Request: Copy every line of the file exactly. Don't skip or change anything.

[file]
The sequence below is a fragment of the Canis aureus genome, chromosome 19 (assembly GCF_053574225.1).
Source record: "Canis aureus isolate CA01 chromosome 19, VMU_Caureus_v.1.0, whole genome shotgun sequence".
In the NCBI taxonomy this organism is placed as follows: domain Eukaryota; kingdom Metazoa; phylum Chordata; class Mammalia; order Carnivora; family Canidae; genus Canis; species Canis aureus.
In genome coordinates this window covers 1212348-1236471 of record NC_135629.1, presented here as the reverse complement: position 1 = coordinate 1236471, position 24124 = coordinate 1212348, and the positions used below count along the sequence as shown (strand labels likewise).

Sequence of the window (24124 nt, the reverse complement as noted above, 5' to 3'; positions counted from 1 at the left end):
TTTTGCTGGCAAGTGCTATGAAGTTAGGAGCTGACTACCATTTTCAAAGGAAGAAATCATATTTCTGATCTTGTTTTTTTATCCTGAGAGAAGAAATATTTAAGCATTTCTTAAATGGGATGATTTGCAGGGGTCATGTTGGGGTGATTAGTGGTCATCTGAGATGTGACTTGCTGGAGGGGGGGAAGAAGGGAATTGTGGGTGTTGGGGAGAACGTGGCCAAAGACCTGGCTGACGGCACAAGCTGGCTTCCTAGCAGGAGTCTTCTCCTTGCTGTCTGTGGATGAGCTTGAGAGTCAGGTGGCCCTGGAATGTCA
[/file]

The sequence below is a fragment of the Canis aureus genome, chromosome 19 (assembly GCF_053574225.1).
Source record: "Canis aureus isolate CA01 chromosome 19, VMU_Caureus_v.1.0, whole genome shotgun sequence".
In the NCBI taxonomy this organism is placed as follows: domain Eukaryota; kingdom Metazoa; phylum Chordata; class Mammalia; order Carnivora; family Canidae; genus Canis; species Canis aureus.
In genome coordinates this window covers 1212348-1236471 of record NC_135629.1, presented here as the reverse complement: position 1 = coordinate 1236471, position 24124 = coordinate 1212348, and the positions used below count along the sequence as shown (strand labels likewise).

Sequence of the window (24124 nt, the reverse complement as noted above, 5' to 3'; positions counted from 1 at the left end):
TTTTGCTGGCAAGTGCTATGAAGTTAGGAGCTGACTACCATTTTCAAAGGAAGAAATCATATTTCTGATCTTGTTTTTTTATCCTGAGAGAAGAAATATTTAAGCATTTCTTAAATGGGATGATTTGCAGGGGTCATGTTGGGGTGATTAGTGGTCATCTGAGATGTGACTTGCTGGAGGGGGGGAAGAAGGGAATTGTGGGTGTTGGGGAGAACGTGGCCAAAGACCTGGCTGACGGCACAAGCTGGCTTCCTAGCAGGAGTCTTCTCCTTGCTGTCTGTGGATGAGCTTGAGAGTCAGGTGGCCCTGGAATGTCA